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Bluetooth SoC targets 2.5G/3G handsets

Aug 30, 2004 — by LinuxDevices Staff — from the LinuxDevices Archive
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RF Micro Devices has announced a Bluetooth system-on-chip (SoC) supporting Bluetooth's Enhanced Data Rate (EDR) capabilities, said to provide up to three times faster throughput than current Bluetooth 1.2 devices. The highly integrated, ARM7-based SiW4000 SoC targets 2.5G and 3G handsets.

According to RF Micro, the SiW4000 integrates a 2.4GHz transceiver, GFSK/DQPSK/8DPSK modem with complete baseband function, ARM7TDMI CPU core, and protocol stack software in ROM. Typical 2.5G and 3G handset applications require just 8 external components: six capacitors, one inductor, and a band pass filter.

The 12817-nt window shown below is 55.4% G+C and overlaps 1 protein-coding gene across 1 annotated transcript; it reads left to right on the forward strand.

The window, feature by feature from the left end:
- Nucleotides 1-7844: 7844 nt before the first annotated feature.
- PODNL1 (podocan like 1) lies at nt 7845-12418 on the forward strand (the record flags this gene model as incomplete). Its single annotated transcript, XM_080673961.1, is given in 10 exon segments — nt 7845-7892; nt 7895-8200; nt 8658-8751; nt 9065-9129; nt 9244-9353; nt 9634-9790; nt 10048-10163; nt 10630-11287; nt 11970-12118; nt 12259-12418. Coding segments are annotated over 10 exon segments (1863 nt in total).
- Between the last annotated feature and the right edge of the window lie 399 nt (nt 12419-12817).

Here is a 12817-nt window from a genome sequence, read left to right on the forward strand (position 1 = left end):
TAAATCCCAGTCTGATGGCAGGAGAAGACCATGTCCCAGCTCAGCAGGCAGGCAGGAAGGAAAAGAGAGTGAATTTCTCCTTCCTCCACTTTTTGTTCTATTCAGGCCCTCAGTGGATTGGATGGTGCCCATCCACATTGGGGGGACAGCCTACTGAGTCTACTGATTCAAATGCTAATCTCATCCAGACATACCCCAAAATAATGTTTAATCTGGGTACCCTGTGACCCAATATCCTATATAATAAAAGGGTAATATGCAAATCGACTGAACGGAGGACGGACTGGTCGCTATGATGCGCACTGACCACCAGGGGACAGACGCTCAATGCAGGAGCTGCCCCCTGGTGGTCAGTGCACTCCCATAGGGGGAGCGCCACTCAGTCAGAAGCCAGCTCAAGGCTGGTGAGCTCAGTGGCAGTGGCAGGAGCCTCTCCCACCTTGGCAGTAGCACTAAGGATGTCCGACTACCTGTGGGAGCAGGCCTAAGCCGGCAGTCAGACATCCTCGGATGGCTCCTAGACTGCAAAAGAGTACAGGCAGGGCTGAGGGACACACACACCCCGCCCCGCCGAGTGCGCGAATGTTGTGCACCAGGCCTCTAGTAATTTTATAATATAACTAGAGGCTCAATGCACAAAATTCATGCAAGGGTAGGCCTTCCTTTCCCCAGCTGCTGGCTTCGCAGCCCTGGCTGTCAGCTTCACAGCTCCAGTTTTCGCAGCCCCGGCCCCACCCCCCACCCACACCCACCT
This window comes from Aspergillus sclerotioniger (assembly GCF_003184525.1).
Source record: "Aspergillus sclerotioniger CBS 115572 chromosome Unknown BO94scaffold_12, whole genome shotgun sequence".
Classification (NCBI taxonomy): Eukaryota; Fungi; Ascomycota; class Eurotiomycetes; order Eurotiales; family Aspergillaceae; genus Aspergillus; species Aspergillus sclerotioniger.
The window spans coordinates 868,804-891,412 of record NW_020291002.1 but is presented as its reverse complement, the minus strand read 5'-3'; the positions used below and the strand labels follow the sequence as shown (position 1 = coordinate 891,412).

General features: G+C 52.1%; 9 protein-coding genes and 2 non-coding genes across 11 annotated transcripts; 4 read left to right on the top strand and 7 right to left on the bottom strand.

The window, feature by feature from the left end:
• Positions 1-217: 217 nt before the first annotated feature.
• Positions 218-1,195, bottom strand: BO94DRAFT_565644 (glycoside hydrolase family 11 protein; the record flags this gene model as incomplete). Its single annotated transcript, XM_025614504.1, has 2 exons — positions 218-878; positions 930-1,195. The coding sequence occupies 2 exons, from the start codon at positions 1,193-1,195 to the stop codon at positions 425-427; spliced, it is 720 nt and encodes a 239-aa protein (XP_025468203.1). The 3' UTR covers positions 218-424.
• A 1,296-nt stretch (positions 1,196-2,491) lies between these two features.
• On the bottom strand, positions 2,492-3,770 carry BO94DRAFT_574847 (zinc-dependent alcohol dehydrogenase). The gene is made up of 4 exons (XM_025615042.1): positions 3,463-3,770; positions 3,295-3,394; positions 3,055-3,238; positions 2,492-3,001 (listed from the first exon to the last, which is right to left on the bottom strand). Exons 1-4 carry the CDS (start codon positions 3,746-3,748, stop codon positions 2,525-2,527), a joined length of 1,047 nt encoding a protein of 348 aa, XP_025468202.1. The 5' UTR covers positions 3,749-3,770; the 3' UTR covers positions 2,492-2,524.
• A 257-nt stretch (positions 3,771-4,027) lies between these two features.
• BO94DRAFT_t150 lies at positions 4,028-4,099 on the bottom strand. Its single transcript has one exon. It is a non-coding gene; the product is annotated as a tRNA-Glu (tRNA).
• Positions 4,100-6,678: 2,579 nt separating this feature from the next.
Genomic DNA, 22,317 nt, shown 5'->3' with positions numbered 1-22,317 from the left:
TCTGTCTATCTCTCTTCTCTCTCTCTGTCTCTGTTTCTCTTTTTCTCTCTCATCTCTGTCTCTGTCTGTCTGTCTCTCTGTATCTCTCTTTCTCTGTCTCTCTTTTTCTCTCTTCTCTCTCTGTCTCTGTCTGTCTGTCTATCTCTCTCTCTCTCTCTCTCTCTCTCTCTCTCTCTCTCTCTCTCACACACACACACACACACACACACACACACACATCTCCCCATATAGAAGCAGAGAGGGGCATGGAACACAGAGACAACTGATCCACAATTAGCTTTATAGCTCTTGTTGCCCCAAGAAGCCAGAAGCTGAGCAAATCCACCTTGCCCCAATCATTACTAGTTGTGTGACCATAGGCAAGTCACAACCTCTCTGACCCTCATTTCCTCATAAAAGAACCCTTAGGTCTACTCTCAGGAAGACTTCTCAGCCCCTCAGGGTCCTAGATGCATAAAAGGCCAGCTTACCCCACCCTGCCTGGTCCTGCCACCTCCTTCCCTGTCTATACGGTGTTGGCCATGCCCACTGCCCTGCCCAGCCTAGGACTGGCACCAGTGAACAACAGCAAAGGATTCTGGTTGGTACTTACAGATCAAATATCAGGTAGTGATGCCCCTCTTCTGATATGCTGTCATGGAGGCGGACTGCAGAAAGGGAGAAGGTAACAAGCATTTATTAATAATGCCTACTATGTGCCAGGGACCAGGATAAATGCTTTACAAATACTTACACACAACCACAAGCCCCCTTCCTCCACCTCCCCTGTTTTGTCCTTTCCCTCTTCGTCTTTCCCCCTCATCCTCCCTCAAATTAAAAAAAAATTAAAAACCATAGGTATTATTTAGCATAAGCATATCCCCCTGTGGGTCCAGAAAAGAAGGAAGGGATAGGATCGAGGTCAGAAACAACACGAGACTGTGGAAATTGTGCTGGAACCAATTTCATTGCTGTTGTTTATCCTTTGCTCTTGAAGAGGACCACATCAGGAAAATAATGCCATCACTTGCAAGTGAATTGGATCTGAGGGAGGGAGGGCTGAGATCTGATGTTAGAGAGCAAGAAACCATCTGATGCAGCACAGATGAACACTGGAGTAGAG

SiW4000 internal block diagram
(Click above image to enlarge)

The chip's Bluetooth EDR mode provides data transfer rates of 2 and 3Mbps, which are double and triple the data speeds of current Bluetooth V1.2 solutions. The chip is also backward compatible with Bluetooth V1.1 and V1.2 devices, RF Micro Devices says.

The embedded ARM7TDMI processor-based baseband functionality supports all mandatory and optional features of the Bluetooth V1.2 spec, including adaptive frequency hopping for coexistence with 802.11 and extended SCO (eSCO) for better audio performance, the company adds.

Samples of the SiW4000 are expected to be available during the first quarter of 2005.


 
This article was originally published on LinuxDevices and has been donated to the open source community by QuinStreet Inc. Please visit LinuxToday.com for up-to-date news and articles about Linux and open source.

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